CytoDyn Offers No-Cost Exploratory Laboratory Testing for Kawasaki-Like Childhood Inflammatory Disease Associated with COVID-19; CytoDyn Has Monoclonal Antibody Drug (Leronlimab) in Clinical Trials for Treatment of COVID-19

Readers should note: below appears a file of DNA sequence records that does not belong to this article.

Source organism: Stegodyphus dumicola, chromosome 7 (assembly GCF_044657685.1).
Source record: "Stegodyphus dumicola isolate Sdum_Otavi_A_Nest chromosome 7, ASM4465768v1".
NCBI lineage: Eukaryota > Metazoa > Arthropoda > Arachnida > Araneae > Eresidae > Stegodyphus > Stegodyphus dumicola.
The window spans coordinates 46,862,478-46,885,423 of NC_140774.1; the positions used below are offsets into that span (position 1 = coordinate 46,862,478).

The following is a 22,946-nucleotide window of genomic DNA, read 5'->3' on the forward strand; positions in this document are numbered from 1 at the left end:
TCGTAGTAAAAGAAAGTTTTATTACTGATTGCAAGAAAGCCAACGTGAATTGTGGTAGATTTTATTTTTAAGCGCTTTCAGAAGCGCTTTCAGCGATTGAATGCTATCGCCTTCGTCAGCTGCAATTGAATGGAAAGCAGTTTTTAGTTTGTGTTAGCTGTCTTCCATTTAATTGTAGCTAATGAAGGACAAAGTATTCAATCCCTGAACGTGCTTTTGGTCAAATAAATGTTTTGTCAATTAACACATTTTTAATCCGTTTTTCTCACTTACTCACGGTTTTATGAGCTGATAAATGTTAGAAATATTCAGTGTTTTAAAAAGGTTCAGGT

On May 15, 2020, CytoDyn Inc. (OTC.QB: CYDY) (http://www.cytodyn.com), a late-stage biotechnology company developing leronlimab (PRO 140), a CCR5 antagonist with the potential for multiple therapeutic indications, announced that it is offering comprehensive cytokine profiling (including RANTES levels) (RANTES/CCL5: https://en.wikipedia.org/wiki/CCL5) through its diagnostic partner company, IncellDx (https://incelldx.com/), to help physicians understand the pathogenesis of Childhood Inflammatory Disease Related to COVID-19. These laboratory tests are exploratory in nature and not intended for clinical decision-making. Recent reports in parts of the U.S. and Europe suggest a rare and potentially fatal inflammatory disease linked to the novel coronavirus is afflicting a small number of children. The condition resembles a rare childhood illness called Kawasaki disease, which has similar signs and symptoms and can lead to enlargement of blood vessels that, in severe forms, may cause heart damage. The New York State Department of Health is currently investigating 110 reported cases and 3 deaths in children--predominantly school-aged--experiencing symptoms similar to Kawasaki disease and toxic shock-like syndrome, possibly due to COVID-19.